Master’s thesis, November 25, 2017
Jordy van Dortmont [1,2]
Bas Zalmstra , Wishnu Prasetya , Jacco Bikker 
Texture mapping is a common practice in 3D games that involves the wrapping and mapping of pixels onto a surface of a 3D model. Usually these pixels originate from a 2D image, a texture, that adds detail to a 3D surface. For example, a floor can be textured with an image of the top of a wooden plank. In 2D games however 3D models are replaced by 2D sprites. A sprite is a 2D entity that can be manipulated in the game, by rotation or translation for example. To visualize a sprite, a texture is used.
Typically a game has many different entities with different textures that need to be drawn in a frame, so a lot of draw calls are issued from the CPU to the GPU when rendering a frame, which can severely impact CPU performance and make the frame rate CPU-bound. To improve performance, draw calls with the same texture and no other changes to the rendering pipeline in-between are batched together.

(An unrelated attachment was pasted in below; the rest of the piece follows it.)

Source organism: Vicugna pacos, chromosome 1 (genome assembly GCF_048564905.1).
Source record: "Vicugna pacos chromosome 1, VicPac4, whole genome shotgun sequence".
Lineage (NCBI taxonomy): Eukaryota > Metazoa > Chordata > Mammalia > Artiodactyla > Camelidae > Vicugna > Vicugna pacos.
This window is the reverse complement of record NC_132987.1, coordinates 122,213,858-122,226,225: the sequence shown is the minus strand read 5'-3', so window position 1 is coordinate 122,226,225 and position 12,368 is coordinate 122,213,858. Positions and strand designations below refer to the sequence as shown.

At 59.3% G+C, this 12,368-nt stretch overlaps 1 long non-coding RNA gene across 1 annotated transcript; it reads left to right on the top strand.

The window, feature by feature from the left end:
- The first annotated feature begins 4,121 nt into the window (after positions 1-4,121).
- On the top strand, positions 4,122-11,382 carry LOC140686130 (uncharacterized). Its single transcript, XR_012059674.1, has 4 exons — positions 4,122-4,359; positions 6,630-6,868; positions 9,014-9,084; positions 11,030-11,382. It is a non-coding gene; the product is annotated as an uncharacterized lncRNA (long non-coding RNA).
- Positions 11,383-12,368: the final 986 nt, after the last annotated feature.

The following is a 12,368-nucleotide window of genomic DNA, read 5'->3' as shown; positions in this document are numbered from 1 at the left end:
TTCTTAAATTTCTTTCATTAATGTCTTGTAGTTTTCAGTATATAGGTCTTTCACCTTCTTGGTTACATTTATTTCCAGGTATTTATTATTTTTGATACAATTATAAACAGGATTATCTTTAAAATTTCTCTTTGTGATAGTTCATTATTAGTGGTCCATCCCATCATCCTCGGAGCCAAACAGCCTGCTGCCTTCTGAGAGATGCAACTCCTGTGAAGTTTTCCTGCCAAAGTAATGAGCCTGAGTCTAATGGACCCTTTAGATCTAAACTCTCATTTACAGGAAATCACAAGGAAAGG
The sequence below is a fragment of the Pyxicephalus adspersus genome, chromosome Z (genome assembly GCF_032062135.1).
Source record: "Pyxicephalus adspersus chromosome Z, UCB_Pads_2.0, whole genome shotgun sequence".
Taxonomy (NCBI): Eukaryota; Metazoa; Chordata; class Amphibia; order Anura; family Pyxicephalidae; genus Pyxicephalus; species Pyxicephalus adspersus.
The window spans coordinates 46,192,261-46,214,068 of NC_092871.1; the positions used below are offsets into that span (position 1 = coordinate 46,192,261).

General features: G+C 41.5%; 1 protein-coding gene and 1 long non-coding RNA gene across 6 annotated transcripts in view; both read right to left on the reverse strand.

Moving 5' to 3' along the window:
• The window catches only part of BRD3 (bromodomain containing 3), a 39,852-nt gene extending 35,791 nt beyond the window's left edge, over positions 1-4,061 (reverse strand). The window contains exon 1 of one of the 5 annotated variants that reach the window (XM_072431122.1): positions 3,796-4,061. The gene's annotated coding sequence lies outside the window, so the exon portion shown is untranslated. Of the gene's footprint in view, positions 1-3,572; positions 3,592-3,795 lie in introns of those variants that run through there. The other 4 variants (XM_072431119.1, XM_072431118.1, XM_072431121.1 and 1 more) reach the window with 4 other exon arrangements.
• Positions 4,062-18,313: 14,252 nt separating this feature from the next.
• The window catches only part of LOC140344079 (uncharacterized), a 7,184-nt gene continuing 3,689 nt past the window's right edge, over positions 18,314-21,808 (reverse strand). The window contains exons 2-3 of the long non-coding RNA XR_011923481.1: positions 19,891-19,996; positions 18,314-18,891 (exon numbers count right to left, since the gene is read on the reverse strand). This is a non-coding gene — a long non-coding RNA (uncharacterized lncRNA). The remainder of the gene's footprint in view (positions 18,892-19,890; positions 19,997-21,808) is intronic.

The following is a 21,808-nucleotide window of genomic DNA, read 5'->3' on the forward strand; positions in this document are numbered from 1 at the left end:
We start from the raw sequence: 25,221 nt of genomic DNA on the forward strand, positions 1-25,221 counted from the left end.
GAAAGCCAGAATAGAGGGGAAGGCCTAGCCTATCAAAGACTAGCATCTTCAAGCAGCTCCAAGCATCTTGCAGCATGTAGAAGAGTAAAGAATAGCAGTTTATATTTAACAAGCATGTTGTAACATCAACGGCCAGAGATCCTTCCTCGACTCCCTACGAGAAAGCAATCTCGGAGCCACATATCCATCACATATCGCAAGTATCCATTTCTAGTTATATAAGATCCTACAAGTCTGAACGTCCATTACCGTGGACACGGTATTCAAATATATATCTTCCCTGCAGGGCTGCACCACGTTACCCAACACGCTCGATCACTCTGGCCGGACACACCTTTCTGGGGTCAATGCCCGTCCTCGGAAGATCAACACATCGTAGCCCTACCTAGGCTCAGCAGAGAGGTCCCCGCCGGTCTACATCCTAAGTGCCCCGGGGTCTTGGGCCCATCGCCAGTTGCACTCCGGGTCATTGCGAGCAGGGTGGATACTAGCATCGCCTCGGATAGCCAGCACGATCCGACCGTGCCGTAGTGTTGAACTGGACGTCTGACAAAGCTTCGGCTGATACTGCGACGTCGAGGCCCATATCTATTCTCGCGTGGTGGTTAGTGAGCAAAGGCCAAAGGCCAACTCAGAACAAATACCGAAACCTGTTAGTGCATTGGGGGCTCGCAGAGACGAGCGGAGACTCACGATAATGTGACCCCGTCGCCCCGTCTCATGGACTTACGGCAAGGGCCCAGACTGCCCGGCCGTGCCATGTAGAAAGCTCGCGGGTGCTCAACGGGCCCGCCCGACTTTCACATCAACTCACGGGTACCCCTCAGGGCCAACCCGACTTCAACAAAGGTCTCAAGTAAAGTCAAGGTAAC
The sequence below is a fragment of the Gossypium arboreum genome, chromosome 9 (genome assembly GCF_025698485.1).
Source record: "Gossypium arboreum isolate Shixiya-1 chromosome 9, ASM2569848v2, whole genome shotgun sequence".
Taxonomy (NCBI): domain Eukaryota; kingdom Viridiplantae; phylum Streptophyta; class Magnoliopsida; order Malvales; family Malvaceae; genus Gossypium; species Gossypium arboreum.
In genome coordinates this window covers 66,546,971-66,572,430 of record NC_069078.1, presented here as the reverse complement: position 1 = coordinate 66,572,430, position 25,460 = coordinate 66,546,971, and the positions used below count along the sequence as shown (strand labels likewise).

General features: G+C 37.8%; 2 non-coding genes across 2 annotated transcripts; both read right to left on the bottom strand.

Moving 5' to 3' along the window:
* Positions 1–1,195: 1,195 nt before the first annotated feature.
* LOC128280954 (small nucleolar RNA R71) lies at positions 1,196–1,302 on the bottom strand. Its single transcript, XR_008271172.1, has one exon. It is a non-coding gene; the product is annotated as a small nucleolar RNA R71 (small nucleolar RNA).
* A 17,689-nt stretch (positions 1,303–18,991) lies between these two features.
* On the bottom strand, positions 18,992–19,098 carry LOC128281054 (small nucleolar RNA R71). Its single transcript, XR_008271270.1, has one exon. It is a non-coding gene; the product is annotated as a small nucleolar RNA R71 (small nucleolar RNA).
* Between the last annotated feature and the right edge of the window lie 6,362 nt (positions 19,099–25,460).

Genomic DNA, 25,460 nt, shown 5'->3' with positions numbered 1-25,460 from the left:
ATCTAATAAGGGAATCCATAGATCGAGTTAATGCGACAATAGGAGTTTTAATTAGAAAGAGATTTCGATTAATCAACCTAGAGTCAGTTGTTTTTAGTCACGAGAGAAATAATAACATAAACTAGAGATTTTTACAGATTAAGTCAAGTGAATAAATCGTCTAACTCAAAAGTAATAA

Texture atlases are used to reduce the number of times a different texture is bound. A texture atlas contains multiple textures that can be drawn together in one draw call, because a texture atlas is stored in memory as one larger texture, so the texture does not need to change between draw calls. An example of a texture atlas can be seen in figure 1. When rendering a texture that was separate before, we look it up in the texture atlas. Optimally all textures that are drawn together in a frame reside in one single atlas. However, texture atlases also need to be loaded into GPU memory and the maximum texture dimensions are limited. In addition, loading a single atlas of which only a small number of textures is used, uses a lot of GPU memory, which leads to poor performance. If a texture atlas exceeds the maximum texture dimensions, a single atlas cannot be created, the textures need to be divided over multiple atlases. Multiple atlases do not have to be loaded into memory at the same time and can be unloaded anytime, when the containing textures are not in use anymore. Textures are usually packed into atlases by manual selection for atlases when building the assets. Unfortunately it can be hard to achieve optimal atlases, because the manual process of composing the texture atlases is cumbersome for large numbers of textures, the usage of textures might not be apparent and building texture atlases before running the game is not optimal due to the possibly varying and dynamic usage of textures that cannot be predetermined. For example when a player assembles a team of characters with different sets of textures, a different combination of those sets of textures can be used each time the player assembles a new team. Although it would reduce draw calls if the textures of all characters were in one atlas, they might not all fit and even when they would fit, GPU memory is wasted by loading textures of characters that are not going to be used. The assembly of the team by the player cannot be predetermined, so the characters may all need to be put into separate atlases to ensure consistent performance.